This is our gospel truth of who we are, and what we are called to do, and everyone will live this out in their own way – some through prophetic, even dangerous, work in the world, others through supporting that work by their own treasure or time, or caring for Creation in all the ways that might be – visiting the sick, assisting the poor, giving comfort to the bereaved.  The important thing is to be a part of planting the seeds of God’s inclusive love, not keeping the seeds in a box sacrificing what may be, for fear of disturbing what is.  When we do what we are called to do, we move not only ourselves, but the world, out of the fear of scarcity to a place of radical abundance – the difference between the parable’s first two slaves, and the last one. 

So, as we gather together on Thanksgiving, let us focus on the abundance we have, while remembering in our hearts those who face scarcity and fear of what lay ahead – those without a job, or those with an empty seat at the table where a loved one should be, those who live in boxes in alleys, those who will go hungry on that day, and those who will eat alone without anyone to love – without anyone to love them. 

And after the feast is done, let us then leave our tables, and out of our abundance take a message of love and gratitude out to the world – being the prophetic witnesses we are called to be – the agents of change clad in the armor of faith, hope and love.  And that is what you will do today too, as you bring forward your pledge to this faith community, because it is a pledge not only of financial support that allows this parish to be a place where all are welcome, where you are given strength for your journey in Christ, where others are fed – your pledge is a radical statement of faith!  It says that you understand that what we do here is important, that the work of Christ is needed, and that you want to be a part of making that happen in whatever way you can.  It is a pledge of your faith coming out of thanksgiving for the abundance of God’s love.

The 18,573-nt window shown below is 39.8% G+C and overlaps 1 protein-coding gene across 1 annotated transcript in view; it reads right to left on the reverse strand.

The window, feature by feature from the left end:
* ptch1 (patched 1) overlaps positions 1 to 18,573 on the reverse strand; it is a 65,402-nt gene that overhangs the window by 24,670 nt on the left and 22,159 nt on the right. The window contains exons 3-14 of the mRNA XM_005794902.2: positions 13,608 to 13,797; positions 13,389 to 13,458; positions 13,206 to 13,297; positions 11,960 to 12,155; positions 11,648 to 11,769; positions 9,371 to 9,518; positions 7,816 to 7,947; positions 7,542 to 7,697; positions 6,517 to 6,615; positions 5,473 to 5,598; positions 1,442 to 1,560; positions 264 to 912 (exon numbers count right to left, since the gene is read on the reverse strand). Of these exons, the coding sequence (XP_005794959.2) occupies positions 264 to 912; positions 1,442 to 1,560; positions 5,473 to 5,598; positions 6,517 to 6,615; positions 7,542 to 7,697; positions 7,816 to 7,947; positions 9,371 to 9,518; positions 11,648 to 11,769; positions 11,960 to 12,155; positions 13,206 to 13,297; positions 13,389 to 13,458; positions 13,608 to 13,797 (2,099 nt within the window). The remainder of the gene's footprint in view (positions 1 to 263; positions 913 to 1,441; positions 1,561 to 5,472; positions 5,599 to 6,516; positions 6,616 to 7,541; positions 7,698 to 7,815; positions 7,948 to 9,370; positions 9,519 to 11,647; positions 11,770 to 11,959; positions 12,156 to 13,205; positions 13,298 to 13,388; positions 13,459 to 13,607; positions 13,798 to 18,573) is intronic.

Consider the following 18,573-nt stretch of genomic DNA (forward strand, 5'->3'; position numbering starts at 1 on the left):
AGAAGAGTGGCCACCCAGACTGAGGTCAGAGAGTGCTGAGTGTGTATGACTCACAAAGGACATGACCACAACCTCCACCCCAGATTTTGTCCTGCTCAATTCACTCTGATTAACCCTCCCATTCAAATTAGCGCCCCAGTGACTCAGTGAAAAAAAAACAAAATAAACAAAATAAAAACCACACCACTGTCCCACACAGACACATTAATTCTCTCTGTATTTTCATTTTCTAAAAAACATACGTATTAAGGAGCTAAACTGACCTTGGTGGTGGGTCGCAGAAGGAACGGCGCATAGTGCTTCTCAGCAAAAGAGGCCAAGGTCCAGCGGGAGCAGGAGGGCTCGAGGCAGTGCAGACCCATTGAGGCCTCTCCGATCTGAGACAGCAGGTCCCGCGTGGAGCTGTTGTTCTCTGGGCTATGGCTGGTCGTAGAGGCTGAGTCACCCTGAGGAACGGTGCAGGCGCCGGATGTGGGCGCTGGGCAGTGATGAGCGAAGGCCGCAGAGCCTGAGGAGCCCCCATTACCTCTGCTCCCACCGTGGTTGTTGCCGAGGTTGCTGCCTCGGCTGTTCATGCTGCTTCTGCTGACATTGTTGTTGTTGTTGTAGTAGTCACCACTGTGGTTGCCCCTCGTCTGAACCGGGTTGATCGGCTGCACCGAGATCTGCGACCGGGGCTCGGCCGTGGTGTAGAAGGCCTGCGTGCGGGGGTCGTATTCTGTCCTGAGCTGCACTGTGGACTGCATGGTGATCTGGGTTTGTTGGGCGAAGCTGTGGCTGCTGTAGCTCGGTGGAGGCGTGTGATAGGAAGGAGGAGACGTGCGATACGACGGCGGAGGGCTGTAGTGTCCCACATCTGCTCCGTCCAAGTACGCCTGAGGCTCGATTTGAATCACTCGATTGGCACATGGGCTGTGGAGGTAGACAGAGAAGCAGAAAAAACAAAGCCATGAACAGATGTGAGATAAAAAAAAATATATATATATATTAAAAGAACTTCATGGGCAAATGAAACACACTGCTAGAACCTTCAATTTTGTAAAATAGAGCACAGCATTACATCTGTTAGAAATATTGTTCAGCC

Jesus is calling us to a life of radical prophetic work that springs not from fear, but from the abundance of God’s grace that is freely ours.  He calls us to be the agents of healing in this broken world, to live in love. Because if we do that, we will shake the foundations of oppression, poverty, and hate, and in those broken places, plant seeds of justice, inclusion, and love.

If we do that, then we will be a church alive, living out the radical faith of Jesus as a people whose words are backed up by action in the world.

If we do that, we will be a people for whom thanksgiving is not just a day, but a way of life.

Perhaps then a day will come when no one will weep for the laxity of the church, but will instead live into the hope Dr. King wrote in the closing of that letter, that “the dark clouds of [injustice] will soon pass away and the deep fog of misunderstanding will be lifted from our fear drenched communities, and in some not too distant tomorrow the radiant stars of love…will shine over our great nation with all their scintillating beauty.”

Let us pray:

God of all creation, we give over to you this day our pledge of time, talent, and treasure – of our commitment to love and to serve.  Bless us in this work, that we may be bearers of Your light to a world in darkness, ambassadors of Your grace to a people in despair, prophets of Your justice to those who are oppressed, and witnesses of Your love to those whose hearts have grown cold; that, one day, living as Christ has shown us to live, we may come to bring about Your kin-dom here on earth, and all the world will rejoice in the overwhelming abundance of love, kindness, and generosity.  All this we ask in Your name.


For the audio from the 10:30am service, click here: 

Rev. Diana L. Wilcox
Christ Church in Bloomfield & Glen Ridge
November 19, 2017
Advent 2 – Track 2 (Longer Advent)
1st Reading – Zephaniah 1:7,12-18
Psalm 90:1-8, (9-11), 12
2nd Reading – 1 Thessalonians 5:1-11
Gospel – Matthew 25:14-30